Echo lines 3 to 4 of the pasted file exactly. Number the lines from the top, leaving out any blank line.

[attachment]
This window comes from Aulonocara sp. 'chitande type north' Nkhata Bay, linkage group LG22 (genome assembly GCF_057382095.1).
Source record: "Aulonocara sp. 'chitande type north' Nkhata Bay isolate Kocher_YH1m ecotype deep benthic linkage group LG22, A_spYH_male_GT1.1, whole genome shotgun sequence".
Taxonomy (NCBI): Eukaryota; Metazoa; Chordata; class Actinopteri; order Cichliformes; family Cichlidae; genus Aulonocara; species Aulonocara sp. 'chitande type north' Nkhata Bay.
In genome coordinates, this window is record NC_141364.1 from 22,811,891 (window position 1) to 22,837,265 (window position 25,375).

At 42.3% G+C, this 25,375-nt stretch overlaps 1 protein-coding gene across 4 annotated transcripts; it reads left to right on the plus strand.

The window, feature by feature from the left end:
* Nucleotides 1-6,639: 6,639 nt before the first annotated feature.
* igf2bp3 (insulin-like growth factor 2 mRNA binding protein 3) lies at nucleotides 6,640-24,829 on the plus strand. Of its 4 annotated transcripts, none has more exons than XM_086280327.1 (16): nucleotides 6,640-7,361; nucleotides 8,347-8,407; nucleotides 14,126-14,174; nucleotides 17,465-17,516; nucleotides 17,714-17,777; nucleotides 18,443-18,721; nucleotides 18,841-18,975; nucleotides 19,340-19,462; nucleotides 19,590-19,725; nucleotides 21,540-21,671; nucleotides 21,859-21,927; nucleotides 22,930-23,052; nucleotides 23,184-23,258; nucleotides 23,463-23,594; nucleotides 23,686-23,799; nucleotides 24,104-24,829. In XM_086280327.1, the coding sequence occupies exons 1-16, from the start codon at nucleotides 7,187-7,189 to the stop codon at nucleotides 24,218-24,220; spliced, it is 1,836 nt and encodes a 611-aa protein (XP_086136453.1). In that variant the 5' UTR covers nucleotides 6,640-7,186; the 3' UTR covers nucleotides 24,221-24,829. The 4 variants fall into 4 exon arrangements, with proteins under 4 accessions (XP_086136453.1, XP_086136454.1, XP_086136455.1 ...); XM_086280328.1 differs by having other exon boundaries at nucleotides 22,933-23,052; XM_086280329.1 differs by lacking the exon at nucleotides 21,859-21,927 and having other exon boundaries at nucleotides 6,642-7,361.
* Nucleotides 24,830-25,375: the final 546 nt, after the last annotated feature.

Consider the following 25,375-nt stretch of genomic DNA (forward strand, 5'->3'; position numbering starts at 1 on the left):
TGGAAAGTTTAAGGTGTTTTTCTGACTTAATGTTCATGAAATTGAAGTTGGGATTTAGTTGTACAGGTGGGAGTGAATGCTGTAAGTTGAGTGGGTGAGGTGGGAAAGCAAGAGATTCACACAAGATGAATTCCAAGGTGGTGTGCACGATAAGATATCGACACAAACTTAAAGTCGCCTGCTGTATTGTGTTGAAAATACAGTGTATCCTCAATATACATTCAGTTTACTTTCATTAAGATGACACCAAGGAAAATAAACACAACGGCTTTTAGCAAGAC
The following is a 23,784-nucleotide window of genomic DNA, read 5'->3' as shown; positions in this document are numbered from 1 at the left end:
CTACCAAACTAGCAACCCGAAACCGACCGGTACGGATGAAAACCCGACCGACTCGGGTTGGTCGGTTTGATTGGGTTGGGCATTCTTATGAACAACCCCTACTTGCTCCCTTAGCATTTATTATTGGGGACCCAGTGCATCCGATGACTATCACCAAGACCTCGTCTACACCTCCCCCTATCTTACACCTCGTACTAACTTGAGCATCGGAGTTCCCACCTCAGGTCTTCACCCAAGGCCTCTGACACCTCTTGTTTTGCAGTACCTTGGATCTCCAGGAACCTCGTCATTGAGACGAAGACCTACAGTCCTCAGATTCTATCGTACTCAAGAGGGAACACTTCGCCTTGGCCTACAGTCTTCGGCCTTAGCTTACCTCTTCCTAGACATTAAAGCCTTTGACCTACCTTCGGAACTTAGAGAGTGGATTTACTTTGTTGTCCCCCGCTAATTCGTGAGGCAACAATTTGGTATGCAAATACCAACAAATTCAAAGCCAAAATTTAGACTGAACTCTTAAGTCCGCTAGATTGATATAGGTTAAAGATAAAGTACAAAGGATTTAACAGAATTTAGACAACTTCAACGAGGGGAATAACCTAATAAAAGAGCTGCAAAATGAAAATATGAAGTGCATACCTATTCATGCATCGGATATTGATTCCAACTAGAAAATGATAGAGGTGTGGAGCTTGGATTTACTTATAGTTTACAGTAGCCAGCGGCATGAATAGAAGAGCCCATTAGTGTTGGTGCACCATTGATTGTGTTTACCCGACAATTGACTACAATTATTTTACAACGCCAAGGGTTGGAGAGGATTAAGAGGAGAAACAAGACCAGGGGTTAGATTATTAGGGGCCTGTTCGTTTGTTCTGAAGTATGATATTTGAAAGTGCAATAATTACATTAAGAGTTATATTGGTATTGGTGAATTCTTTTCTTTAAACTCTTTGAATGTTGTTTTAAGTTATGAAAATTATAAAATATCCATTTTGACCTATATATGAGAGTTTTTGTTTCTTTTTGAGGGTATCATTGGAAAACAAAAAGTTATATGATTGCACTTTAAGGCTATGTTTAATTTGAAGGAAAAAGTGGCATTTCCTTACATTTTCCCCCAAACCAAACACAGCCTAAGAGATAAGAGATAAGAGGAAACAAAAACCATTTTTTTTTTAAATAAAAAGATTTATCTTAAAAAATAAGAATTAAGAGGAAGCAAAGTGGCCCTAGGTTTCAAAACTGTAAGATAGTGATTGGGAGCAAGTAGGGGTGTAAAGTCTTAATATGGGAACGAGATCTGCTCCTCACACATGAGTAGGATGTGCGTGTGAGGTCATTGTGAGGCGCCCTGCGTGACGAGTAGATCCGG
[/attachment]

Taxonomy (NCBI): Eukaryota; Metazoa; Chordata; class Actinopteri; order Cichliformes; family Cichlidae; genus Aulonocara; species Aulonocara sp. 'chitande type north' Nkhata Bay.
In genome coordinates, this window is record NC_141364.1 from 22,811,891 (window position 1) to 22,837,265 (window position 25,375).